Arlington, Texas — Dallas Cowboys center Travis Frederick said Wednesday he has been diagnosed with a rare neurological disorder that causes weakness in various parts of the body, and the four-time Pro Bowl player isn’t sure on a timetable for a return.
Frederick said he has received two treatments for Guillain-Barre Syndrome over the past 48 hours and that the treatments will continue for several days.
“I am very optimistic about my condition and the immediate future, as I have been told that the illness was detected at a fairly early stage,” Frederick said. “My doctors have told me that it is not possible to determine a timetable for a return to the field right now, but I am hopeful that I will be able to play as soon as possible.”
The 27-year-old Frederick has started all 83 games, including three playoff games, since the Cowboys drafted him late in the first round in 2013. That streak is likely in jeopardy with the opener 2 1/2 weeks away, Sept. 9 at Carolina.
According to the National Institute for Neurological Disorders and Stroke , Guillain-Barre causes the body to attack a network of nerves around the brain and spinal cord. Most people recover from even the most severe cases of the auto-immune disease, but some will continue to have some degree of weakness, according to the institute.
Frederick saw a specialist in California while the Cowboys were still in training camp there because of feelings he said were similar to stingers in his neck and shoulders. When he returned to camp, he told reporters he checked out OK. He was on the sideline for the preseason game against Cincinnati on Saturday.
Coach Jason Garrett said Tuesday tests for Frederick continued with doctors in the Dallas area. Garrett declined to be more specific.
Joe Looney has been working at center in Frederick’s absence, but the Cowboys have always considered 2014 All-Pro right guard Zack Martin a possibility there. Martin will miss the rest of the preseason after hyperextending his left knee against the Bengals.
Frederick was the second of three first-round picks in a span of four years, a group that anchors what is considered one of the NFL’s best offensive lines. Left tackle Tyron Smith, the 2011 choice, has battled back issues in recent years. Frederick, Smith and 2014 pick Martin have all been named to the Pro Bowl each of the past four seasons.
Dallas is banking on a healthy offensive line in front of 2016 NFL rushing leader Ezekiel Elliott, with the Cowboys hopeful that quarterback Dak Prescott and a largely unproven group of receivers can feed off a powerful running game.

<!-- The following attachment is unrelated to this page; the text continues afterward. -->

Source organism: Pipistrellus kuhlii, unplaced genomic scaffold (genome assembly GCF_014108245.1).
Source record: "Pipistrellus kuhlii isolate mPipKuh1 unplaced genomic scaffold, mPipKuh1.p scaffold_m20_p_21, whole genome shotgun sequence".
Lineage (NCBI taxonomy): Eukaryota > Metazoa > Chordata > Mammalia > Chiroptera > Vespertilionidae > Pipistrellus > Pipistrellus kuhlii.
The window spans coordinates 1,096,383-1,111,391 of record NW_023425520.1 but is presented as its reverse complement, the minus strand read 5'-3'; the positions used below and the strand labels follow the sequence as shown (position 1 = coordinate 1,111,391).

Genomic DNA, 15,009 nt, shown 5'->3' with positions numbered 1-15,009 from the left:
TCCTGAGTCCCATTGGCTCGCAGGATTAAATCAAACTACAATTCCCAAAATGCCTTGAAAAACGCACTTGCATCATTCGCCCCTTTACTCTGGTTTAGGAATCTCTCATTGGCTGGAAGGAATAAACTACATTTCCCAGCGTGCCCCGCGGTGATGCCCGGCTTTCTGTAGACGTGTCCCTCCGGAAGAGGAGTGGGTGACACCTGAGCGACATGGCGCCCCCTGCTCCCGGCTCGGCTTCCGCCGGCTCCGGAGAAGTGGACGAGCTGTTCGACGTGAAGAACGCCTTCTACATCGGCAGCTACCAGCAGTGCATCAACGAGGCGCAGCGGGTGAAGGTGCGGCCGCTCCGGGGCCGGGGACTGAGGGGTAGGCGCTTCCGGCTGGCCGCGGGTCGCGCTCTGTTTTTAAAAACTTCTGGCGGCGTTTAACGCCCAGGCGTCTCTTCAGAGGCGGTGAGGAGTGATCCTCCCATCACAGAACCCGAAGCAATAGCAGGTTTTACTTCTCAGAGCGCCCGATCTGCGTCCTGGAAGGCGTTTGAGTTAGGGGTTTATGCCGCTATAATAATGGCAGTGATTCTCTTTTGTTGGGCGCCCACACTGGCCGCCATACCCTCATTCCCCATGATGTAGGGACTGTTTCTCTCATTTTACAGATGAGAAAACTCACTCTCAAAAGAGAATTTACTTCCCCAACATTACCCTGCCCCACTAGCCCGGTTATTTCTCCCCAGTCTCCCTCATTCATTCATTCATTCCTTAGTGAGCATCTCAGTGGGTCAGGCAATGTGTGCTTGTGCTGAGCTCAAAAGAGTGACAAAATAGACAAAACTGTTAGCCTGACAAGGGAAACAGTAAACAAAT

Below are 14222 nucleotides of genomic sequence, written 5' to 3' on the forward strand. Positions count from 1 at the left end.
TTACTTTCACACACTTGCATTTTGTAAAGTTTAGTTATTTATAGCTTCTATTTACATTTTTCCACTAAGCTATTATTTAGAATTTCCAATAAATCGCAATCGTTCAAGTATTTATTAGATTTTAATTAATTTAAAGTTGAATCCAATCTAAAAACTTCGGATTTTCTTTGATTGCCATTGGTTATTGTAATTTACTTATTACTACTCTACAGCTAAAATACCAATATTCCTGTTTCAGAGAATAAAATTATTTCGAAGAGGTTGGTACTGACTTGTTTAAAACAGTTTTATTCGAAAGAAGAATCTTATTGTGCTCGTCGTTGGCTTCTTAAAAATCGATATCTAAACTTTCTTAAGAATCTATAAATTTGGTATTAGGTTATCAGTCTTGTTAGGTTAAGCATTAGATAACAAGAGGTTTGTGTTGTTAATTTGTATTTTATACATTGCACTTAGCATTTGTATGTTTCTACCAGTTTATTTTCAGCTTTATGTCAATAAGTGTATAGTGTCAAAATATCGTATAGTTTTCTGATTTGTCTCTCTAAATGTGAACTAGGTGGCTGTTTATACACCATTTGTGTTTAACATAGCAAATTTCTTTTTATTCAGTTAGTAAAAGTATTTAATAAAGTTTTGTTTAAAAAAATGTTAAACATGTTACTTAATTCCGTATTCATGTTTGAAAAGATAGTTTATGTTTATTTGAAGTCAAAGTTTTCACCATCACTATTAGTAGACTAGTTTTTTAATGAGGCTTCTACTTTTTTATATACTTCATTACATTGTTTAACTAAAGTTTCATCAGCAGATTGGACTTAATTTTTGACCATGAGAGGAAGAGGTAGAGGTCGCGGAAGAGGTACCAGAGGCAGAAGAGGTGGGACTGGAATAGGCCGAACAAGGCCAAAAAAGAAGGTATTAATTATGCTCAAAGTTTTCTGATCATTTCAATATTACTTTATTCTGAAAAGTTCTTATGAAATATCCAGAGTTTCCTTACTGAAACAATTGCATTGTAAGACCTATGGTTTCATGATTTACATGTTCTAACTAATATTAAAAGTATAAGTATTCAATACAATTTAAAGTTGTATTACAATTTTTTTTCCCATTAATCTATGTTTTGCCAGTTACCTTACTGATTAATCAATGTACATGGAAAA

Two years ago, Frederick signed a $56 million, six-year extension that at the time made him the highest-paid center in the NFL. He’s now fourth on that list.
Helmet rule stays
The NFL Competition Committee has recommended not making any changes to the helmet rule approved by owners in the offseason, which means instant replay use for officials will not be instituted for such calls.
After members of the powerful committee held a conference call Wednesday, football operations chief Troy Vincent noted there would be no alterations. Vincent said the feedback after two weeks of preseason games was reviewed and “the committee resolved that there will be no changes … “
“The committee also determined that inadvertent or incidental contact with the helmet and/or facemask is not a foul,” Vincent said.
Vincent added that as players, coaches and officials adjust to the rule, the league will provide more feedback and examples of incorrect calls.
Players on both sides of the ball have expressed confusion about the rule that prohibits lowering the helmet to make contact anywhere on an opponent, and also are concerned that officials can’t be consistent whistling such penalties.
The next time Saquon Barkley carries the ball in a game for the Giants may very well be the season opener against the Jaguars.
The No. 2 overall pick in the draft returned to practice for the first time since straining his left hamstring more than a week ago. The halfback took a couple of handoffs and caught a couple of passes in situational drills as the Giants prepared for Friday’s annual preseason game against the Jets at MetLife Stadium.
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Local attorney James Voyles issued a statement acknowledging the 80-year-old Lamey used “inappropriate” language during a conversation with a friend at a local radio station and apologized immediately.
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